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From "Somebody To Love" To "We Are The Champions"

Australia has approved the legalization of same-sex marriage in what is, according to officials, an "overwhelming" victory.

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Fred W. McDarrah / Getty Images / Via cnn.com

Since the 1970’s sexual revolution, the topic of same-sex marriage (or SSM, as it is often abbreviated by the media) has been in the spotlight for one reason or another, whether it be in support of or against the movement. Throughout the ‘70s, ‘80s and ‘90s especially, members of the LGBTQ community were largely marginalized, made to feel as lesser American citizens and even outcast because of their sexual orientation.

One of America's greatest achievements in 2015.

AP / Via abc13.com

In 2015, the Supreme Court ruled that same sex marriage was to be legalized in all 50 states, overruling 14 states’ laws that outlawed the practice. June 26, 2015 was a day that solidified the idea that “love is love” regardless of who that love is shared between. The passing of the law by no means took away the entirety of the hardships that comes with living an alternative lifestyle, though eliminating the illegal nature of two people’s relationship certainly was a step in the right direction towards universal acceptance and tolerance.

Paul J. Richards / AFP / Getty Images / Via america.aljazeera.com

Two years later, significant strides have been made towards a more embracing and accepting atmosphere for those in the LGBTQ community. Here in the states, there isn’t such a shocking or negative stigma surrounding the lifestyle but rather an acceptance and a supportive one from most people. Of course, there are those who still adhere to the comfortable molds of the past, but those molds are quickly crumbling to reveal a much freer, more open sense of normalcy in America.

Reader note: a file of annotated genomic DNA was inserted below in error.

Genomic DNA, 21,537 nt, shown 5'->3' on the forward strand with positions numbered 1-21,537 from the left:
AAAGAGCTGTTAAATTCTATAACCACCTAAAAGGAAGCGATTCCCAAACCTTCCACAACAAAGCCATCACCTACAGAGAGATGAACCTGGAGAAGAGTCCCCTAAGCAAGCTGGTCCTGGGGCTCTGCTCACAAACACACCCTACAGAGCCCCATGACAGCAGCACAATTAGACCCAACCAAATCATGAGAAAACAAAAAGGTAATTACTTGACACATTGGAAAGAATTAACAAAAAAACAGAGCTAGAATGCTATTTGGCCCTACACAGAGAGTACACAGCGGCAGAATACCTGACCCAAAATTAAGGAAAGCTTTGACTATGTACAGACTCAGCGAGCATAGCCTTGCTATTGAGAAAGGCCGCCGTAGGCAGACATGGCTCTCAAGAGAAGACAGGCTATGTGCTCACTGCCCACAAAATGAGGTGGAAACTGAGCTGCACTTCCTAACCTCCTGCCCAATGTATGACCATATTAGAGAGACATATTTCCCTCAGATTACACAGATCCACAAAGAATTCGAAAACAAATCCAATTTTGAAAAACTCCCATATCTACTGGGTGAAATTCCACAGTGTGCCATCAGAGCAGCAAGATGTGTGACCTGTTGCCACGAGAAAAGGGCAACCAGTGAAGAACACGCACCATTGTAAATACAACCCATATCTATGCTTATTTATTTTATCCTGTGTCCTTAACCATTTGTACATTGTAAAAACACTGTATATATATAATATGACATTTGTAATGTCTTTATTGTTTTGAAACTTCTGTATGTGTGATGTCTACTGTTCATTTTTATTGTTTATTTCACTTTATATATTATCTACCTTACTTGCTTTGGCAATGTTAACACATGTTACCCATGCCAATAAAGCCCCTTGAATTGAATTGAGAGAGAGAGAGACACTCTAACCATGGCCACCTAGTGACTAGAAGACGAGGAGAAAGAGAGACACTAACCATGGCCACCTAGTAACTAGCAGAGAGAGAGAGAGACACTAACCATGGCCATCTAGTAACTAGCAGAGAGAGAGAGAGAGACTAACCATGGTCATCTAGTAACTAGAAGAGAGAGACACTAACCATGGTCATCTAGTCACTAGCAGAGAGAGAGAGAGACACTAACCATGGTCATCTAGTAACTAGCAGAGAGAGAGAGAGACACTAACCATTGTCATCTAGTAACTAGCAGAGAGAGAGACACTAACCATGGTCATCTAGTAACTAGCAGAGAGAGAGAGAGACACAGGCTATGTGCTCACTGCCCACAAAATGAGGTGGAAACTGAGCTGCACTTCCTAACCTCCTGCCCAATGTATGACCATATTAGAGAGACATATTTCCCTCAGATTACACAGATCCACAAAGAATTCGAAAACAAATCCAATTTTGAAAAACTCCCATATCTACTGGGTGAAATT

One of Australia's greatest achievements in 2017.

Via news.sky.com

The step that America took in 2015 to legalize same-sex marriage was taken by Australia this week, bringing cheers from the Australian LGBTQ community and from those around the world thrilled at the news. Results of a two-month survey were revealed, showing that every territory and state voted yes, with a final ratio of 61 percent of the population voting yes and 38 percent voting no.

Via abc.net.au

Australian Prime Minister Malcolm Turnbull made a statement, saying that "[The people] voted 'yes' for fairness, they voted 'yes' for commitment, they voted 'yes' for love. And now it is up to us here in the Parliament of Australia to get on with it,”.

Via queenphotos.wordpress.com

Queen, one of the world’s most well-known rock bands, was hitting its stride by the middle of the 1970s. After rising to fame after four studio albums, A Day at the Races brought one of the most beloved rock ballads of all time: “Somebody to Love”. Through various instrumental and vocal methods, “Somebody to Love” bleeds the same kind of emotion that American LGBTQ community members faced in 2015 and that Australians of the same group faced just earlier this week. “Each morning I get up I die a little, can barely stand on my feet,” Mercury sings, beginning the story of someone who is alone without a partner in life. Throughout the rest of the song, the lyrics tell a story of a man longing intensely for someone to share his money, time and ultimately life with, continuously asking the question “Can anybody find me someone to love?”

Richard Coles via Twitter @RevRichardColes / Via Twitter: @RevRichardColes

For Australians living an alternative lifestyle, this sentiment of being lost and longing to find and express their true love was a reality. Now, thanks to an overwhelming approval throughout the population, maybe the LGBTQ community can change the track from “Somebody to Love” to “We Are the Champions”.

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